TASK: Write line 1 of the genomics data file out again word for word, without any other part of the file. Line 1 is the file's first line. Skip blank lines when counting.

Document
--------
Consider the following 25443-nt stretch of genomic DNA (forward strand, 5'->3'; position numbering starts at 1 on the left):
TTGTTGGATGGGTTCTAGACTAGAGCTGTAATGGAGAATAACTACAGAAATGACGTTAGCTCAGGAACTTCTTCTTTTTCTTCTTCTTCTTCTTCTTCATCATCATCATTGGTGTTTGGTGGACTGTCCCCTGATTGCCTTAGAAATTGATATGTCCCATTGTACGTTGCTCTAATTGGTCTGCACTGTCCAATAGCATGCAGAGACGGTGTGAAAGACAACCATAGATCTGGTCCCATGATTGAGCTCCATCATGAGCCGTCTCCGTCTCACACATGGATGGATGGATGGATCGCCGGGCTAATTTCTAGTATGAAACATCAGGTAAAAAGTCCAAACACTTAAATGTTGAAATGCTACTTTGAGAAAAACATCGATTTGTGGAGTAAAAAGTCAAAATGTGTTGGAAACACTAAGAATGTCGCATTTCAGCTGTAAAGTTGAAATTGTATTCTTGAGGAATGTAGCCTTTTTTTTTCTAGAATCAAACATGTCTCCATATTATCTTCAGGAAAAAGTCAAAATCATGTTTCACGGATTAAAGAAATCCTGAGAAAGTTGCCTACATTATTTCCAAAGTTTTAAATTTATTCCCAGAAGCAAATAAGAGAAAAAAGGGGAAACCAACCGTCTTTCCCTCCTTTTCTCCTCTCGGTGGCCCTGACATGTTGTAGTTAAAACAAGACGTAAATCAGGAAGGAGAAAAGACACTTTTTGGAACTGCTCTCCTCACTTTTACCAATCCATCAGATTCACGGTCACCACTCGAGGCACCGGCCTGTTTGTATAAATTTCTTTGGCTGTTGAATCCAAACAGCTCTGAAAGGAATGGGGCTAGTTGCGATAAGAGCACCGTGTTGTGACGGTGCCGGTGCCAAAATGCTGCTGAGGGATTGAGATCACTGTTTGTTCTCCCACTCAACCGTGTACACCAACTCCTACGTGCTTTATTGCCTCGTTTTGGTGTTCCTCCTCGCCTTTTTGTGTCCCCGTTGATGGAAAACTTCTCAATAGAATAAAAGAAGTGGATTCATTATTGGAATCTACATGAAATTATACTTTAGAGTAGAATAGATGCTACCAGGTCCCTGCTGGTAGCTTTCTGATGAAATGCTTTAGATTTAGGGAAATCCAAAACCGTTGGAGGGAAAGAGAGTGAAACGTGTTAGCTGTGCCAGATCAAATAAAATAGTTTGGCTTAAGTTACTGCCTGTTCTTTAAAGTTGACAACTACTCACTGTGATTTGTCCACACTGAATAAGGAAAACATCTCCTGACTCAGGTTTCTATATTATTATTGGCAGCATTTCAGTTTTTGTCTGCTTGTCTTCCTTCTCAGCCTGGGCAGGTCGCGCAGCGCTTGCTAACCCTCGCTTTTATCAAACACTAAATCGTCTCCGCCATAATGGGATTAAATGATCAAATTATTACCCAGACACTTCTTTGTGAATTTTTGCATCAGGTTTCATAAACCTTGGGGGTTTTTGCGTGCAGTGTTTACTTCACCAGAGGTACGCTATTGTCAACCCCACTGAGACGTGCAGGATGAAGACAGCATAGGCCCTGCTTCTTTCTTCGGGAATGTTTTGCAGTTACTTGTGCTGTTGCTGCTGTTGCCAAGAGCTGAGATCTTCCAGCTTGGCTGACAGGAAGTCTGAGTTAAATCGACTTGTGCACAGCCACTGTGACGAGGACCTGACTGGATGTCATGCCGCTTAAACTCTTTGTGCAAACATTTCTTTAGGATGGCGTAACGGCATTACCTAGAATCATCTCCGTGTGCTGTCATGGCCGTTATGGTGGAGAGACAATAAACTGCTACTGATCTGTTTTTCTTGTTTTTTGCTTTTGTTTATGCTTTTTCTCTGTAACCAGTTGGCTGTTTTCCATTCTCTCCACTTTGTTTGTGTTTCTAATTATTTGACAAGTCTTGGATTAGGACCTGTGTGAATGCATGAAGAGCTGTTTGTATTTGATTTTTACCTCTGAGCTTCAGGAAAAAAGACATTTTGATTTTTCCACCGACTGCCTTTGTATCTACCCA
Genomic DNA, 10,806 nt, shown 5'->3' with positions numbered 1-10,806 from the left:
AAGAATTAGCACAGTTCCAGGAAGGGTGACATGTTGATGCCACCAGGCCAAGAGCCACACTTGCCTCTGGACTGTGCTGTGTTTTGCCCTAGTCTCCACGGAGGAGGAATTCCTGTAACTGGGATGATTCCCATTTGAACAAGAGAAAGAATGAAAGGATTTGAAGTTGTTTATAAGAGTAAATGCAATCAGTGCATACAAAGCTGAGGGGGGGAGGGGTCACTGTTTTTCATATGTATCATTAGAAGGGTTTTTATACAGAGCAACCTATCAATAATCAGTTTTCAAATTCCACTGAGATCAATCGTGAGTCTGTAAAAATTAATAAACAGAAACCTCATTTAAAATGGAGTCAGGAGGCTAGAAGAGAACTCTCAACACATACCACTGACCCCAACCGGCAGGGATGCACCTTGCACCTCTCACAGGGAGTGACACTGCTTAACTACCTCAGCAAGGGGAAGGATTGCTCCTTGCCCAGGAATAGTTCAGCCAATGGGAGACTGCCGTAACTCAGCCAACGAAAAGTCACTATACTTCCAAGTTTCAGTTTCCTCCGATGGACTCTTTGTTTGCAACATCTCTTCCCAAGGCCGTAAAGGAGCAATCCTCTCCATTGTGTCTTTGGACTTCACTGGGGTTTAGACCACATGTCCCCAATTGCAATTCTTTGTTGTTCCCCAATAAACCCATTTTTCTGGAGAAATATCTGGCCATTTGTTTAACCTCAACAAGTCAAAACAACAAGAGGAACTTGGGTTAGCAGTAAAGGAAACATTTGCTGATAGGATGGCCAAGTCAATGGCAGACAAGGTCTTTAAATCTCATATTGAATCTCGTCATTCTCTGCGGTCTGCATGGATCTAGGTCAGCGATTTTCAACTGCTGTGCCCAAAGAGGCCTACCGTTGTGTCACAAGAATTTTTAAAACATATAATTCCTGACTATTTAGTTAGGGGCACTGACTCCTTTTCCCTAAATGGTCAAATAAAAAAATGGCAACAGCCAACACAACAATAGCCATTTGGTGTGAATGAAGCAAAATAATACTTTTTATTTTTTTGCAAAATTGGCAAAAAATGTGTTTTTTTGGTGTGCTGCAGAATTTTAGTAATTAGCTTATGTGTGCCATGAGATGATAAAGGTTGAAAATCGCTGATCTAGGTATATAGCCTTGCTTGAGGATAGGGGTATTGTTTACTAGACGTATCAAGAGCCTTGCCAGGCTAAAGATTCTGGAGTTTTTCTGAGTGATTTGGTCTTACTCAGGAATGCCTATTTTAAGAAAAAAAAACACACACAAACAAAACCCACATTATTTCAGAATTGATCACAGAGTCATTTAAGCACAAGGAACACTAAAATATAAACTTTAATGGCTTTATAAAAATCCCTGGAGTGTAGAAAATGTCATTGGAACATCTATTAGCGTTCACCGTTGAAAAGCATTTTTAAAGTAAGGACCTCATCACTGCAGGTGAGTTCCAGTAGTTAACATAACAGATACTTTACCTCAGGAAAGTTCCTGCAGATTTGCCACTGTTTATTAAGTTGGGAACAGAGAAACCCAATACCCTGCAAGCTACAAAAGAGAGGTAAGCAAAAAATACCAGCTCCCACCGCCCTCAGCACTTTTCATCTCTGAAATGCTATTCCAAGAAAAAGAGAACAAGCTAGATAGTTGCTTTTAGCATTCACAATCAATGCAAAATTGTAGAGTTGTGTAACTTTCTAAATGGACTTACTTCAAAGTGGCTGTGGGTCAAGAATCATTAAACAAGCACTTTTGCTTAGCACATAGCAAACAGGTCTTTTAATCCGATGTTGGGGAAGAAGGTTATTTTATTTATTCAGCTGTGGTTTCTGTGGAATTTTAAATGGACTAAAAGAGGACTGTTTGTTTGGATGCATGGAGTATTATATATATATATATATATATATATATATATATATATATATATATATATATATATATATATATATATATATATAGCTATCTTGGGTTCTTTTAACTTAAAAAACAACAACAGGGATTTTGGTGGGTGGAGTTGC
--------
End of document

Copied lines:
Consider the following 25443-nt stretch of genomic DNA (forward strand, 5'->3'; position numbering starts at 1 on the left):